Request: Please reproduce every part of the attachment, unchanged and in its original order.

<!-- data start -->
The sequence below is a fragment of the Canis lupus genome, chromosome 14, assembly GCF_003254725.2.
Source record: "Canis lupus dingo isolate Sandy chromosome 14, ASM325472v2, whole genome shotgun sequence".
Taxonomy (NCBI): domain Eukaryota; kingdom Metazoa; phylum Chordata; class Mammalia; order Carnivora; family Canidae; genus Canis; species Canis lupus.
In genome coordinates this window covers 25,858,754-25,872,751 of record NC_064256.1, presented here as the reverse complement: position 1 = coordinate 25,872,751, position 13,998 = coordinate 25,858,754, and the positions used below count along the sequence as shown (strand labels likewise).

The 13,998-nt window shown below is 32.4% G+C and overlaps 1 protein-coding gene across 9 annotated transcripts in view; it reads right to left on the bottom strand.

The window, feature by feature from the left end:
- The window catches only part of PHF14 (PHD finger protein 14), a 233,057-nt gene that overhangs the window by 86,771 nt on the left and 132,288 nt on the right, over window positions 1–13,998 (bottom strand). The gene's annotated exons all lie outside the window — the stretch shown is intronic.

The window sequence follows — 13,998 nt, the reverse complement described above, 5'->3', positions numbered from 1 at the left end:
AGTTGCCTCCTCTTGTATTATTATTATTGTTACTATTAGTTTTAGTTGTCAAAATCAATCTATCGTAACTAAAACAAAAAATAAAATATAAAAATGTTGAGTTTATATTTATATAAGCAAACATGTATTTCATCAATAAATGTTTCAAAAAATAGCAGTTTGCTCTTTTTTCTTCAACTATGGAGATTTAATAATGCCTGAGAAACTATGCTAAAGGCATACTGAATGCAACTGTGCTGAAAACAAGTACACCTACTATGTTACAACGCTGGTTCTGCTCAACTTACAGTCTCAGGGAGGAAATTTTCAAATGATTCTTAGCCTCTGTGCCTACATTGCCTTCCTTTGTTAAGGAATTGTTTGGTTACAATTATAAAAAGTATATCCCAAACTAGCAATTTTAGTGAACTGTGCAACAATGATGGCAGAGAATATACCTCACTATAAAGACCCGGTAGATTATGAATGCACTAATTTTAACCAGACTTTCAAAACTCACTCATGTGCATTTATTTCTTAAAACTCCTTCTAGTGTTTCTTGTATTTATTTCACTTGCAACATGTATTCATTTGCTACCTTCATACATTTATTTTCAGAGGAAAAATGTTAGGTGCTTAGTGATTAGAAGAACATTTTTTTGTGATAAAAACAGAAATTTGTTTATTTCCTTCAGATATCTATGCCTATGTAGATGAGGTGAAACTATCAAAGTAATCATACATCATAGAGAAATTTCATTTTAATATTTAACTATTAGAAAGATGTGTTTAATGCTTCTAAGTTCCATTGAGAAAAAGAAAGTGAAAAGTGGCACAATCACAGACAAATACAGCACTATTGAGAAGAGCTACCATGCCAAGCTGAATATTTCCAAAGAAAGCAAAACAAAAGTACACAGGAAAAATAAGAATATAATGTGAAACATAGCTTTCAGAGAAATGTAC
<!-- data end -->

The sequence below is a fragment of the Canis lupus genome, chromosome 14, assembly GCF_003254725.2.
Source record: "Canis lupus dingo isolate Sandy chromosome 14, ASM325472v2, whole genome shotgun sequence".
Taxonomy (NCBI): domain Eukaryota; kingdom Metazoa; phylum Chordata; class Mammalia; order Carnivora; family Canidae; genus Canis; species Canis lupus.
In genome coordinates this window covers 25,858,754-25,872,751 of record NC_064256.1, presented here as the reverse complement: position 1 = coordinate 25,872,751, position 13,998 = coordinate 25,858,754, and the positions used below count along the sequence as shown (strand labels likewise).

The 13,998-nt window shown below is 32.4% G+C and overlaps 1 protein-coding gene across 9 annotated transcripts in view; it reads right to left on the bottom strand.

The window, feature by feature from the left end:
- The window catches only part of PHF14 (PHD finger protein 14), a 233,057-nt gene that overhangs the window by 86,771 nt on the left and 132,288 nt on the right, over window positions 1–13,998 (bottom strand). The gene's annotated exons all lie outside the window — the stretch shown is intronic.

The window sequence follows — 13,998 nt, the reverse complement described above, 5'->3', positions numbered from 1 at the left end:
AGTTGCCTCCTCTTGTATTATTATTATTGTTACTATTAGTTTTAGTTGTCAAAATCAATCTATCGTAACTAAAACAAAAAATAAAATATAAAAATGTTGAGTTTATATTTATATAAGCAAACATGTATTTCATCAATAAATGTTTCAAAAAATAGCAGTTTGCTCTTTTTTCTTCAACTATGGAGATTTAATAATGCCTGAGAAACTATGCTAAAGGCATACTGAATGCAACTGTGCTGAAAACAAGTACACCTACTATGTTACAACGCTGGTTCTGCTCAACTTACAGTCTCAGGGAGGAAATTTTCAAATGATTCTTAGCCTCTGTGCCTACATTGCCTTCCTTTGTTAAGGAATTGTTTGGTTACAATTATAAAAAGTATATCCCAAACTAGCAATTTTAGTGAACTGTGCAACAATGATGGCAGAGAATATACCTCACTATAAAGACCCGGTAGATTATGAATGCACTAATTTTAACCAGACTTTCAAAACTCACTCATGTGCATTTATTTCTTAAAACTCCTTCTAGTGTTTCTTGTATTTATTTCACTTGCAACATGTATTCATTTGCTACCTTCATACATTTATTTTCAGAGGAAAAATGTTAGGTGCTTAGTGATTAGAAGAACATTTTTTTGTGATAAAAACAGAAATTTGTTTATTTCCTTCAGATATCTATGCCTATGTAGATGAGGTGAAACTATCAAAGTAATCATACATCATAGAGAAATTTCATTTTAATATTTAACTATTAGAAAGATGTGTTTAATGCTTCTAAGTTCCATTGAGAAAAAGAAAGTGAAAAGTGGCACAATCACAGACAAATACAGCACTATTGAGAAGAGCTACCATGCCAAGCTGAATATTTCCAAAGAAAGCAAAACAAAAGTACACAGGAAAAATAAGAATATAATGTGAAACATAGCTTTCAGAGAAATGTAC